On top of the stress I feel about the unknown, I'm stressed about having my daughter at home with me every day, potentially for a month. Our city is under a month-long stay-at-home order, and my daughter's daycare is continuing its operations for families that fall under "essential workers," and I do not fall under that category currently. Once my place of employment reopens, whenever that will be, I will fall under the "essential" category listed in the order. Until then, however, I will be responsible for educating my child. I recognize this is true for many, many, many parents right now, and I am sure those of us tasked with the responsibility of educating toddlers have it easier. But maybe not. Older kids are a little better at entertaining themselves. I have no idea how I would go about properly homeschooling a child, and I commend those of you who do. Though I know home schooling is different from crisis schooling. So it's hard and new for everyone. I'm sure there are stay at home moms rolling their eyes at such a stress, since they're home and do this every single day. I have an insane amount of respect for stay at home moms, as well as a huge admiration for them. However, I have never wanted to be one, and I have always known that I am not cut out to be one. So I'm stressed about it. It has nothing to do with not enjoying the quality time I get to spend with my daughter. I cherish it. But this is different. Not only do I have to keep her entertained constantly (or hope she is happy playing by herself) because my husband is actually working and needs to focus, but I am also responsible for keeping her mind developing and evolving, and I do not feel as equipped to do it as the child care center is. They are SO good at it. At this point, we have survived the first week, and it hasn't been TOO bad, thanks to some nice weather finally. Additionally, I have ordered some items from Amazon to keep my child entertained and learning. I ordered flash cards and "paint with water" books, among other things. I hope they will be stimulating enough. My daughter has such a wonderful time at daycare, and the teachers there are true educators, and they develop their kids' social, physical, and mental skills every single day. And, in my opinion, the socialization aspect is huge. I can tell she loves it. She loves seeing her friends and her teachers, and I am sad for her that she will miss out on that for a couple of weeks. I also think her attention is better maintained at daycare, and she comes home more worn out. When it's arts and crafts time, for example, her entire class is doing it. At home, she's easily distracted by shiny objects so arts and crafts time is short lived. And I don't really wear her out enough, so her naps are likely to be affected if she's not tired enough.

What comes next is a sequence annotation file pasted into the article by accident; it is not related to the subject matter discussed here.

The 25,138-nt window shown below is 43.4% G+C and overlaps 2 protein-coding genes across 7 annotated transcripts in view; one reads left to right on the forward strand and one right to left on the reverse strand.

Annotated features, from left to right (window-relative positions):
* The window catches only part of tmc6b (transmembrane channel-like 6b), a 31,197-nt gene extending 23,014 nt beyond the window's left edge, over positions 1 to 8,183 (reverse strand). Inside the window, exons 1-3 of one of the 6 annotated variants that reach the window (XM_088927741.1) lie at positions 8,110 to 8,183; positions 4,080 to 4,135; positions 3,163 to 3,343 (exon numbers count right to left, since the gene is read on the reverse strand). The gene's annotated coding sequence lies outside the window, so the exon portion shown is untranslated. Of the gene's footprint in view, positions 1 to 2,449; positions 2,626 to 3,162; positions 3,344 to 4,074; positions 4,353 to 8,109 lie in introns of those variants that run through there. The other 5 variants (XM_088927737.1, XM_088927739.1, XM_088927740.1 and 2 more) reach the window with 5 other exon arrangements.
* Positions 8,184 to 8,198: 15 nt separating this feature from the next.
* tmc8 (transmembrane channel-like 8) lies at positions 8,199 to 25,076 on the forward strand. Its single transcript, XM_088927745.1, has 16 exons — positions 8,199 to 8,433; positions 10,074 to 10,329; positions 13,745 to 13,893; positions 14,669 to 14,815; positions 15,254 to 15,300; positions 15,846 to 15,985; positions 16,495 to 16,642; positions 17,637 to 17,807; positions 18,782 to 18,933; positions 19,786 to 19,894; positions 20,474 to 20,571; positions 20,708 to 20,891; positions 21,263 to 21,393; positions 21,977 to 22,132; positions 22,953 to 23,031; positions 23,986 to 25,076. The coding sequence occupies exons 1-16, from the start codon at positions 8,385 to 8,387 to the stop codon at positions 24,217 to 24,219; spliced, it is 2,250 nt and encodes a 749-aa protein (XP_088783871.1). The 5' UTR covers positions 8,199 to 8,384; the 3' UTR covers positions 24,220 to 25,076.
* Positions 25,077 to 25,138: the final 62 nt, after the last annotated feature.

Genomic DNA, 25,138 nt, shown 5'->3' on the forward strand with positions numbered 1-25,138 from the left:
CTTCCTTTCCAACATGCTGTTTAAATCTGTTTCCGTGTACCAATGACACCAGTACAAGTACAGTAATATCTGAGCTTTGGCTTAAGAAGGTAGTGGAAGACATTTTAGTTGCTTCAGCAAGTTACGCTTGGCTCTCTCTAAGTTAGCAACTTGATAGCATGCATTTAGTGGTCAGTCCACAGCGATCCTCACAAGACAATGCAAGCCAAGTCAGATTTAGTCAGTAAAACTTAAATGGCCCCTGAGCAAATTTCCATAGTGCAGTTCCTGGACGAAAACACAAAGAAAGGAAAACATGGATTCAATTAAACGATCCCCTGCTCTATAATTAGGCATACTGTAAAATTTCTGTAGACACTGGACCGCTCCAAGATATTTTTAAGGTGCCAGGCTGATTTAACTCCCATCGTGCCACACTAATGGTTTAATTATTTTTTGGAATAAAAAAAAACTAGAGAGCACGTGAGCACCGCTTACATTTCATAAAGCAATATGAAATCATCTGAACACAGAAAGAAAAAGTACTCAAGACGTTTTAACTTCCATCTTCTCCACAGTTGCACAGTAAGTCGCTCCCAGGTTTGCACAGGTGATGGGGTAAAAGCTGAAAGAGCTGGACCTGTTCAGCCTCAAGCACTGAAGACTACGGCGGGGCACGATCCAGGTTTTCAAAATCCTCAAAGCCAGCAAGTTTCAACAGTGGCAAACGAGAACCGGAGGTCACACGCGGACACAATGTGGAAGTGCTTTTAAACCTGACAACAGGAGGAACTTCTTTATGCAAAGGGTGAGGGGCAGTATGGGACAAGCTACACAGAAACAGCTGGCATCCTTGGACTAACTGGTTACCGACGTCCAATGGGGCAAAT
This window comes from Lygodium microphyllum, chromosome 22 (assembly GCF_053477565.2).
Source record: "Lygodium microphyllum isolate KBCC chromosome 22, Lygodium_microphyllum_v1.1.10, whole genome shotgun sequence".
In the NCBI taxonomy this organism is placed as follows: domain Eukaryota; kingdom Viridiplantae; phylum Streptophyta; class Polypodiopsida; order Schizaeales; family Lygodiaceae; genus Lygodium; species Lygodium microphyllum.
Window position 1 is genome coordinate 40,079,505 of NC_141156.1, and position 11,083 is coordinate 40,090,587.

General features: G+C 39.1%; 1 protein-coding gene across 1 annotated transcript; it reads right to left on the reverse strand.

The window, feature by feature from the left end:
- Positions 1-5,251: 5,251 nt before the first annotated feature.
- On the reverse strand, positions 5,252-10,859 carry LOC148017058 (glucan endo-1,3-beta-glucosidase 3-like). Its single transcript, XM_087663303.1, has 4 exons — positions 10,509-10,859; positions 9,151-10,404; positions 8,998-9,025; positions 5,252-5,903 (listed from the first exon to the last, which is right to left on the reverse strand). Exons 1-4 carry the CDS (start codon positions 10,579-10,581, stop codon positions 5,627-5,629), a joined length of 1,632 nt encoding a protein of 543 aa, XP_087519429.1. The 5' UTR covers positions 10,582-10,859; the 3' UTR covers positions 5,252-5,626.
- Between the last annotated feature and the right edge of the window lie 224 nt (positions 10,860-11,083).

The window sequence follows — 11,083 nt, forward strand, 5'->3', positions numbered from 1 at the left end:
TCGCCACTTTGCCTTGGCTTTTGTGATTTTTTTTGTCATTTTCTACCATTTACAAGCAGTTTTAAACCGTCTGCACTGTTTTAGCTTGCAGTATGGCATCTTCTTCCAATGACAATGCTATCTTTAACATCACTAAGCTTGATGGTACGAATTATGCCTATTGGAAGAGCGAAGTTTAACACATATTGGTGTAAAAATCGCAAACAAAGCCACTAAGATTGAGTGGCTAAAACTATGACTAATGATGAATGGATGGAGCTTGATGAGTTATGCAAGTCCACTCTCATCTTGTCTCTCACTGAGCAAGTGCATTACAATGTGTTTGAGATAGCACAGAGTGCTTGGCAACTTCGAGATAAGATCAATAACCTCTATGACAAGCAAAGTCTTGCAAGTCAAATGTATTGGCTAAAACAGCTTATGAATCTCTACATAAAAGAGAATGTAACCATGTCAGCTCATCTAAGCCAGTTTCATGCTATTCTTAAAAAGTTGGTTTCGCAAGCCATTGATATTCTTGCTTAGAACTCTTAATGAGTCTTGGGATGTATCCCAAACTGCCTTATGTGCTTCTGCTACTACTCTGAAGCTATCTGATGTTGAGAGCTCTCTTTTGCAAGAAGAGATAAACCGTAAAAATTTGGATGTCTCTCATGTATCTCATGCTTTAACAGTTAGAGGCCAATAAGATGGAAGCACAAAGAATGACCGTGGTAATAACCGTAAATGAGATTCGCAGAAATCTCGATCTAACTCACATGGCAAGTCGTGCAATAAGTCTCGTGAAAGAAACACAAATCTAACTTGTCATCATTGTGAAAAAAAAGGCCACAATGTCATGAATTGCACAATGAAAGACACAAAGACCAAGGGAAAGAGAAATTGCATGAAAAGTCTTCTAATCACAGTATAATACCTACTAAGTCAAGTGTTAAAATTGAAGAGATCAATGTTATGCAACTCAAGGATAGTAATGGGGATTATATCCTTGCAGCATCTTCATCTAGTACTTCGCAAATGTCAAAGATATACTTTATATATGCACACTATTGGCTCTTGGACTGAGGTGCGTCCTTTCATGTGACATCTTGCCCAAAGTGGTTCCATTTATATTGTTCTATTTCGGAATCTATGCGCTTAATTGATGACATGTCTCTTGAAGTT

I have been keeping her to her schedule during the week so it'll feel to her like she's getting up and at 'em to start a regular day. We're definitely lazier on the weekends--we stay in jammies, for example--but we do keep to a strict sleep schedule. On weekdays, however, I get her up at regular time and change her into an actual outfit. I try to do a lot of the things they do at daycare, but, again, she gets distracted easily. I do still try though! Some days are more challenging than others, depending on how bored she is. I do my best not to get frustrated, but this takes A LOT of patience, which isn't really one of my virtues. I have become more patient since having my daughter, but sometimes it just wears thin. It's unavoidable. During her naps, I usually work out because it's the only time of day I am really able to do it. By the time her bed time rolls around, I'm just too spent. Sometimes, though, I elect to take care of myself and take a nap or just chill while she's napping. I need it. After all, I need to make sure I'm in my best form, too, and, if a nap to recharge is what does it, so be it.

While I do try to do a lot of activities they do at daycare, including arts and crafts, reading, singing, and taking walks, I'm not too hard on myself or her and just kind of go with how the day feels. I don't have a set structure for how long each activity should last. But I can tell when she's losing interest in something so I'll cut an activity short and move on to something else if that happens. She doesn't really get tired of singing or reading books (or being read to). I actually love when she reads to herself because she keeps herself busy and I get a little break! Another one of her most favorite activities is eating. :) She does a lot of that! I'll be honest: we don't always keep exactly to her daycare snack schedule, though I do try. She just might get an additional snack here and there. It happens! Or she gets it later than she normally would, etc. But, if that's the worst that happens to stray off her exact schedule, I think we're doing OK.

So this is our life, and I'm sure so many others are in the same position. Do you have any experiences to share? Do you have any good ideas to keep toddlers entertained and developing? Please share!